On Thursday, January 27, Supreme Court Justice Stephen Breyer (BA ’59) announced his plan to retire when the Court begins its summer recess this year, “assuming that by then my successor has been nominated and confirmed.” Here, Stanford Law faculty members discuss his legacy.
From Jeffrey L. Fisher, Professor of Law and Co-Director of Stanford’s Supreme Court Litigation Clinic:
I first met Justice Breyer in 1998, when I had the privilege of serving as a law clerk to Justice John Paul Stevens. At the time, Justice Breyer was the junior Justice on the Court, in just his fourth year on the bench. It probably comes as no surprise, therefore, that he was extremely energetic, bubbling over with ideas, and eager to learn from his colleagues and even the lawyers who appeared before him.
What is perhaps more remarkable, however, is that Justice Breyer never really changed. The Justice has now served nearly 30 years on the Court. He is the senior Justice in what some describe as the liberal wing of the Court. Yet in all of the recent arguments in which I have participated or observed, he has displayed the same ebullient, engaged, and searching mind that he brought to the bench all of those years ago. When Justice Breyer asks a lawyer a question, he really wants to know the answer. Instead of grandstanding or making rhetorical points, he almost seems to hope that his assumptions will be proven wrong—that he will uncover some unexpected fact, insight, or solution to the problem at hand. That sort of openness to ideas and information is rare indeed.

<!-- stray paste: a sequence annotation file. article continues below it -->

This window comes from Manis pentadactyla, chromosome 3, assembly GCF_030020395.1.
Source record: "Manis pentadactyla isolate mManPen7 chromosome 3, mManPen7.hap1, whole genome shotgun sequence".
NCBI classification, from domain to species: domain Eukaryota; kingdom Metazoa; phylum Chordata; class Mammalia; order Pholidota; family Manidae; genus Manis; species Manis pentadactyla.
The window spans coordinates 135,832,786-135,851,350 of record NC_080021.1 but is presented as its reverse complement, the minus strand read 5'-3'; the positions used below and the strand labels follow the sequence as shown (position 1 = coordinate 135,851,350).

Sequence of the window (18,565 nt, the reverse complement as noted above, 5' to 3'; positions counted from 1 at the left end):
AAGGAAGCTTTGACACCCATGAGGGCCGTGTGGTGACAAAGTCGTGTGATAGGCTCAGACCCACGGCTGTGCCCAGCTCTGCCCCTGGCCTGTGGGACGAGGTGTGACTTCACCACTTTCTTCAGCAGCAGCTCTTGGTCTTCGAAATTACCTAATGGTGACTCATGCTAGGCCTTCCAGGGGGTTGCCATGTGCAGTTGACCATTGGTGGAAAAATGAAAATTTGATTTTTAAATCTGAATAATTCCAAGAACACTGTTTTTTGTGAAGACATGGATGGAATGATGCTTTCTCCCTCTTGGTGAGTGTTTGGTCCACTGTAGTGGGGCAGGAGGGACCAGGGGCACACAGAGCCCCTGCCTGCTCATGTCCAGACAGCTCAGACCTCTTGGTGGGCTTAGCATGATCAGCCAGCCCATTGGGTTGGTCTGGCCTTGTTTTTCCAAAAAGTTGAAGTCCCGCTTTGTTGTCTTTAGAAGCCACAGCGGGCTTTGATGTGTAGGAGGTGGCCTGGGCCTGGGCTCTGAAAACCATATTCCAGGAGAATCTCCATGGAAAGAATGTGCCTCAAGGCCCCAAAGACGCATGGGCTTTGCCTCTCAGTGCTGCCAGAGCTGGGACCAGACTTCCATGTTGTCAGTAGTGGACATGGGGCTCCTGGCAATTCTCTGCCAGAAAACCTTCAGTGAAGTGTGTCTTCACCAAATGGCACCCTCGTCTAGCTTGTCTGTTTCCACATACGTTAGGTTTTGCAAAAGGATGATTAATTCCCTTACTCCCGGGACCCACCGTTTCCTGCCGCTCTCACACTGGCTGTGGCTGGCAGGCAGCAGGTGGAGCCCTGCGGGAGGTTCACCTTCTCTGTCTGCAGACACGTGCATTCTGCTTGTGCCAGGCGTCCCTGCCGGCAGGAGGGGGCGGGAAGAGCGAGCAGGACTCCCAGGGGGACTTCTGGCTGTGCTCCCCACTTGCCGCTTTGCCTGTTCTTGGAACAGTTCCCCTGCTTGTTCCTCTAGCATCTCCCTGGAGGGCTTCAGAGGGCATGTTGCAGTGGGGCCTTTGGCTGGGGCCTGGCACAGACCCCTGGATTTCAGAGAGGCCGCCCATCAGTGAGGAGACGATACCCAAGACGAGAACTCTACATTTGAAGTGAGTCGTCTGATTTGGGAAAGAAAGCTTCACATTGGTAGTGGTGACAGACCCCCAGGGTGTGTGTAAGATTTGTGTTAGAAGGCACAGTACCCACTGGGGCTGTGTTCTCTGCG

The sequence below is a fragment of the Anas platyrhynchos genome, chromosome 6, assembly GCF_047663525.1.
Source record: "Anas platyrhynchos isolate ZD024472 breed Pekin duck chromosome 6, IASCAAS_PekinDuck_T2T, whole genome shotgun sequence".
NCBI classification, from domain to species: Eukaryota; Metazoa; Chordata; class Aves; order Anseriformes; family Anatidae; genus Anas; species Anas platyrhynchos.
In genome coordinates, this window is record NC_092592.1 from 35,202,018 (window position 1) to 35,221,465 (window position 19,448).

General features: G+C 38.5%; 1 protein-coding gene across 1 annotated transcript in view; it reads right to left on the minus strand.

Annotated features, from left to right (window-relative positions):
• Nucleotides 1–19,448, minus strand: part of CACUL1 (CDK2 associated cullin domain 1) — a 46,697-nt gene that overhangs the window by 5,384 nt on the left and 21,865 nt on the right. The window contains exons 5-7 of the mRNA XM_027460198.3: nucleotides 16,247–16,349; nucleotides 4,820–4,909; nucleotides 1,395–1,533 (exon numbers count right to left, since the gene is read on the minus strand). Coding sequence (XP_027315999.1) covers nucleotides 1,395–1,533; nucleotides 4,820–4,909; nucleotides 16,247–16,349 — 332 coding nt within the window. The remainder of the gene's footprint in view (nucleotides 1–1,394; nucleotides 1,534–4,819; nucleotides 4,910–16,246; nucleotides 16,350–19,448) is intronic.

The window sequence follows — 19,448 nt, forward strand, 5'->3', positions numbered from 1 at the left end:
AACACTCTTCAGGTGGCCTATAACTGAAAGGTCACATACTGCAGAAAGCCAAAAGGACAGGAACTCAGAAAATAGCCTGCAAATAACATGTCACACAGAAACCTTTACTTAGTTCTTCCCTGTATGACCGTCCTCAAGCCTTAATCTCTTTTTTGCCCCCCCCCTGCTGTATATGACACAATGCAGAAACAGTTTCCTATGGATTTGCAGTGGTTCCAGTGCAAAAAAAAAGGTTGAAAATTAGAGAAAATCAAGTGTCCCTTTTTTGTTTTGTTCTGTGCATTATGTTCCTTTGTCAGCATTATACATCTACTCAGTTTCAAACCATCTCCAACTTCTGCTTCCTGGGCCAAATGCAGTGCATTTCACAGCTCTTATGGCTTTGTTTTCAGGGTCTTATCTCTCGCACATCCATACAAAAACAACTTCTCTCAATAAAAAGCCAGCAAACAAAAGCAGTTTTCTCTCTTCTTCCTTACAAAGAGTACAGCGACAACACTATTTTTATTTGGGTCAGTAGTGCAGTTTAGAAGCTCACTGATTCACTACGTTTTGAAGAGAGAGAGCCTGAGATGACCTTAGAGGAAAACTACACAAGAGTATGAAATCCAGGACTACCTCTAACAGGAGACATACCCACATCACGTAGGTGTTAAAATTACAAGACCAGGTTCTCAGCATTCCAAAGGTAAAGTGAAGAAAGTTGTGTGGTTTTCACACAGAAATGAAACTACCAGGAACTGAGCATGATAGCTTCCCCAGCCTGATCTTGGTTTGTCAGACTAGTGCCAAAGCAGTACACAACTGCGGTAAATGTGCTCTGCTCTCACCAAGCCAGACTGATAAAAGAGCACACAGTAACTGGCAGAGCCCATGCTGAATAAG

In terms of his substantive approach to cases, Justice Breyer has continually urged the Court to consider the practical consequences of its decisions. He also seeks to nurture the Court’s role in our constitutional democracy, and to display humility in areas in which the Court lacks expertise. In short, Justice Breyer has been an invaluable asset to the Court—and to the country. We should celebrate his service, and we will miss the man who his clerks have called the “happy warrior.”
From Jenny Martinez, the Richard E. Lang Professor of Law and Dean of Stanford Law School and former Breyer law clerk:
When I was a law clerk for Breyer, he had a rule that his opinions should have no footnotes (legal citations in the text were permitted). This was a fairly shocking policy. Most lawyers love footnotes, the perfect place to tuck in random caveats and muddy the waters.
But Breyer didn’t write just for the lawyers, or at least not the ones who love footnotes. His approach was driven by a belief that the Constitution belongs to “we the people,” as stated in its preamble — and that the people ought to be able to understand what the Supreme Court is saying.
(Continue reading the opinion essay on The Washington Post’s page here.)
From Michael McConnell, Richard and Frances Mallery Professor of Law and Director of Stanford’s Constitutional Law Center:
With Justice Stephen Breyer’s retirement, the Court will lose an important voice from the moderate left, and the Court’s sharpest mind in the fields of administrative law and regulation. He is a pragmatic, non-dogmatic Justice, empirically minded and open to sensible arguments from a variety of perspectives.